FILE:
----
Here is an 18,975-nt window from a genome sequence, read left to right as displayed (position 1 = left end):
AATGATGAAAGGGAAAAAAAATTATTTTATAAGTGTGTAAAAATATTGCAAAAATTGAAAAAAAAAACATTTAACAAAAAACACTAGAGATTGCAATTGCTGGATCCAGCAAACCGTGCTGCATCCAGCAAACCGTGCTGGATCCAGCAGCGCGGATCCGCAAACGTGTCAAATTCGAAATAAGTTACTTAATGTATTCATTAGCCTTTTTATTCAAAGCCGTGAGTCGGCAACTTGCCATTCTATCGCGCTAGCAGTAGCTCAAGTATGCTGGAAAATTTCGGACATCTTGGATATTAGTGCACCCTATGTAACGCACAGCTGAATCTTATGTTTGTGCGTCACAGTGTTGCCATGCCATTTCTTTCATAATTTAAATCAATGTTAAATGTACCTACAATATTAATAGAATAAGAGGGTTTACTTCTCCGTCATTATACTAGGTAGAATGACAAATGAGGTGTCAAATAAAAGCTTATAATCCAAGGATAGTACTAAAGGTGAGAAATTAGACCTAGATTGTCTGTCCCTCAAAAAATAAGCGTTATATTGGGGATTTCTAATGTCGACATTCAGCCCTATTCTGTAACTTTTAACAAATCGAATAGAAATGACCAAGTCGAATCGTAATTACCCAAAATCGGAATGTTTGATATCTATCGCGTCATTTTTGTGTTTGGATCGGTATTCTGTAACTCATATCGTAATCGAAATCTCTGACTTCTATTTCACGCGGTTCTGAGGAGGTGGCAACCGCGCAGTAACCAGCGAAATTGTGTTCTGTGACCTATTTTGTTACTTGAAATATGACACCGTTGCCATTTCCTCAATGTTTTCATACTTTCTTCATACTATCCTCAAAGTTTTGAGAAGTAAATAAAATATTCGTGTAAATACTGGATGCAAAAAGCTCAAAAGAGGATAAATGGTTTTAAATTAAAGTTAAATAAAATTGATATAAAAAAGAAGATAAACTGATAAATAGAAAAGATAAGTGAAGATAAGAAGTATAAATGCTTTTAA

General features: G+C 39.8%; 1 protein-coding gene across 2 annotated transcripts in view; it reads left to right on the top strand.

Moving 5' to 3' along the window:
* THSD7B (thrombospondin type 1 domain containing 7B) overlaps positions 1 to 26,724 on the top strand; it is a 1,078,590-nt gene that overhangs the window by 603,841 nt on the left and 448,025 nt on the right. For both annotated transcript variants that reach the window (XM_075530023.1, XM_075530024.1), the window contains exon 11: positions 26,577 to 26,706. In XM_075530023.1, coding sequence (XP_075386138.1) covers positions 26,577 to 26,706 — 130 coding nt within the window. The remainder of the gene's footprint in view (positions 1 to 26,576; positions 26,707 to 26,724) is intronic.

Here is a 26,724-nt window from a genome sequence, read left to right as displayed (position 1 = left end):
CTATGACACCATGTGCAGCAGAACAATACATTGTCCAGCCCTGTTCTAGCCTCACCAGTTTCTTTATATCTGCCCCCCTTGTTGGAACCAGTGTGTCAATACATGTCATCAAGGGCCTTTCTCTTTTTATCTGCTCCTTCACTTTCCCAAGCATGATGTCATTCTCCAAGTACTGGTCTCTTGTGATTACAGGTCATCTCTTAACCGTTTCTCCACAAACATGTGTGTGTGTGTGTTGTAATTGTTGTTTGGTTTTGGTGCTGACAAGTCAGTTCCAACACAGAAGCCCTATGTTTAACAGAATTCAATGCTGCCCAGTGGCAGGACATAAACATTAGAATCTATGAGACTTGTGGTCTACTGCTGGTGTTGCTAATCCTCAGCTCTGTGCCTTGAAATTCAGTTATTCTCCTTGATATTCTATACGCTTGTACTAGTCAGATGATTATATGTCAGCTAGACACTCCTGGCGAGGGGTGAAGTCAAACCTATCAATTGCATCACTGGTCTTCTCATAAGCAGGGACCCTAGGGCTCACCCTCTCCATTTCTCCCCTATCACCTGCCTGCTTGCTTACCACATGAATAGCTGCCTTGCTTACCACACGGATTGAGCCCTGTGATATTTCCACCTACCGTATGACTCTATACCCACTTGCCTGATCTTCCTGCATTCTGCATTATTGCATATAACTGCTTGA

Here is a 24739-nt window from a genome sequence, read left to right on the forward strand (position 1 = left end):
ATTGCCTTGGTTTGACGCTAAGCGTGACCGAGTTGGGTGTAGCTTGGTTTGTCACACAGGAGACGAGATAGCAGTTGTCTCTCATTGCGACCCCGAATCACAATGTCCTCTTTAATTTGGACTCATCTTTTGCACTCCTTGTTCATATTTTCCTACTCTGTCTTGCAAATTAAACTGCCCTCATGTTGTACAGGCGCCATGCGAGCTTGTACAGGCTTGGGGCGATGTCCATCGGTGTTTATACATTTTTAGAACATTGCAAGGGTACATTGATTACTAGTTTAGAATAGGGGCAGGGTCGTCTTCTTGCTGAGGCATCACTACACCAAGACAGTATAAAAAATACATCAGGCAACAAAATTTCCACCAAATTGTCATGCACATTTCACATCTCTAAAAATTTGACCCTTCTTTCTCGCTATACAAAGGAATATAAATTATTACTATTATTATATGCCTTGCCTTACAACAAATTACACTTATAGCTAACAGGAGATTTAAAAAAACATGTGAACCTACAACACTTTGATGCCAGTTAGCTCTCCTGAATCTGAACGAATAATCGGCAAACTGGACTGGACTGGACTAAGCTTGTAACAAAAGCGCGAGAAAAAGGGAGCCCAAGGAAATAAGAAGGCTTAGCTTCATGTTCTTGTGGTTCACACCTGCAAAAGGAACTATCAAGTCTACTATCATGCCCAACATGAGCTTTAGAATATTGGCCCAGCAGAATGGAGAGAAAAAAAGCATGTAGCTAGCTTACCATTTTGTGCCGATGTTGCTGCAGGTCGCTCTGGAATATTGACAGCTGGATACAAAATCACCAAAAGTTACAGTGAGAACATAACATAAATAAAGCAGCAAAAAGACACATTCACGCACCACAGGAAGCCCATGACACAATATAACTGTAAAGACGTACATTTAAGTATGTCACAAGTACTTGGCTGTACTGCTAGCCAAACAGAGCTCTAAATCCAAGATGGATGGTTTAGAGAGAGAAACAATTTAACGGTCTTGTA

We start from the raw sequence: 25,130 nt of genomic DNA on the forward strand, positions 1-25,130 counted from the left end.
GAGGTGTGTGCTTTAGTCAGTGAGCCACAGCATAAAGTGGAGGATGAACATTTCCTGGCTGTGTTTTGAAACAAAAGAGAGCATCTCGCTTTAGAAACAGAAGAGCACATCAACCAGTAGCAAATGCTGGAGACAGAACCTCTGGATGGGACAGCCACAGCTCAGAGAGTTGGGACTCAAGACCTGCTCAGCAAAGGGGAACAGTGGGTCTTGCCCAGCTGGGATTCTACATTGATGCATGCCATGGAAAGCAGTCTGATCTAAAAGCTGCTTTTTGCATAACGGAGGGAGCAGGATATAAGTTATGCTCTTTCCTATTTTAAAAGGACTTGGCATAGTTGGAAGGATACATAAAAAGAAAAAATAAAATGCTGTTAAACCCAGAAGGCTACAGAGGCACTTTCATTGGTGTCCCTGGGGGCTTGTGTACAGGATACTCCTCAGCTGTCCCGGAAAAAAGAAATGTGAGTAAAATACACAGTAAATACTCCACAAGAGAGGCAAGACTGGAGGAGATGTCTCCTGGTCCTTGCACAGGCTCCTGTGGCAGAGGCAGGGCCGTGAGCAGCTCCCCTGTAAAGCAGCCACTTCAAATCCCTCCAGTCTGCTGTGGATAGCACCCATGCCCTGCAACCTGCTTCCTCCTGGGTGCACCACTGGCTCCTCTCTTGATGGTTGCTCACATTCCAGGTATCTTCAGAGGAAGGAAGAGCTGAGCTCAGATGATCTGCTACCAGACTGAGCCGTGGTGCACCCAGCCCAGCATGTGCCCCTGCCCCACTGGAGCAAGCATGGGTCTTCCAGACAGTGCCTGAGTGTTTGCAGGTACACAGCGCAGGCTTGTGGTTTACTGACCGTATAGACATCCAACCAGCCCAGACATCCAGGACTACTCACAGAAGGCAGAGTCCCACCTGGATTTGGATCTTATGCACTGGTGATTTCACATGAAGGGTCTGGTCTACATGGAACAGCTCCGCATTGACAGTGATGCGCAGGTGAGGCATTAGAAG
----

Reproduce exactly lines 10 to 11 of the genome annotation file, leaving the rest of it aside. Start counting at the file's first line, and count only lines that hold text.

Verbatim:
We start from the raw sequence: 25,130 nt of genomic DNA on the forward strand, positions 1-25,130 counted from the left end.
GAGGTGTGTGCTTTAGTCAGTGAGCCACAGCATAAAGTGGAGGATGAACATTTCCTGGCTGTGTTTTGAAACAAAAGAGAGCATCTCGCTTTAGAAACAGAAGAGCACATCAACCAGTAGCAAATGCTGGAGACAGAACCTCTGGATGGGACAGCCACAGCTCAGAGAGTTGGGACTCAAGACCTGCTCAGCAAAGGGGAACAGTGGGTCTTGCCCAGCTGGGATTCTACATTGATGCATGCCATGGAAAGCAGTCTGATCTAAAAGCTGCTTTTTGCATAACGGAGGGAGCAGGATATAAGTTATGCTCTTTCCTATTTTAAAAGGACTTGGCATAGTTGGAAGGATACATAAAAAGAAAAAATAAAATGCTGTTAAACCCAGAAGGCTACAGAGGCACTTTCATTGGTGTCCCTGGGGGCTTGTGTACAGGATACTCCTCAGCTGTCCCGGAAAAAAGAAATGTGAGTAAAATACACAGTAAATACTCCACAAGAGAGGCAAGACTGGAGGAGATGTCTCCTGGTCCTTGCACAGGCTCCTGTGGCAGAGGCAGGGCCGTGAGCAGCTCCCCTGTAAAGCAGCCACTTCAAATCCCTCCAGTCTGCTGTGGATAGCACCCATGCCCTGCAACCTGCTTCCTCCTGGGTGCACCACTGGCTCCTCTCTTGATGGTTGCTCACATTCCAGGTATCTTCAGAGGAAGGAAGAGCTGAGCTCAGATGATCTGCTACCAGACTGAGCCGTGGTGCACCCAGCCCAGCATGTGCCCCTGCCCCACTGGAGCAAGCATGGGTCTTCCAGACAGTGCCTGAGTGTTTGCAGGTACACAGCGCAGGCTTGTGGTTTACTGACCGTATAGACATCCAACCAGCCCAGACATCCAGGACTACTCACAGAAGGCAGAGTCCCACCTGGATTTGGATCTTATGCACTGGTGATTTCACATGAAGGGTCTGGTCTACATGGAACAGCTCCGCATTGACAGTGATGCGCAGGTGAGGCATTAGAAG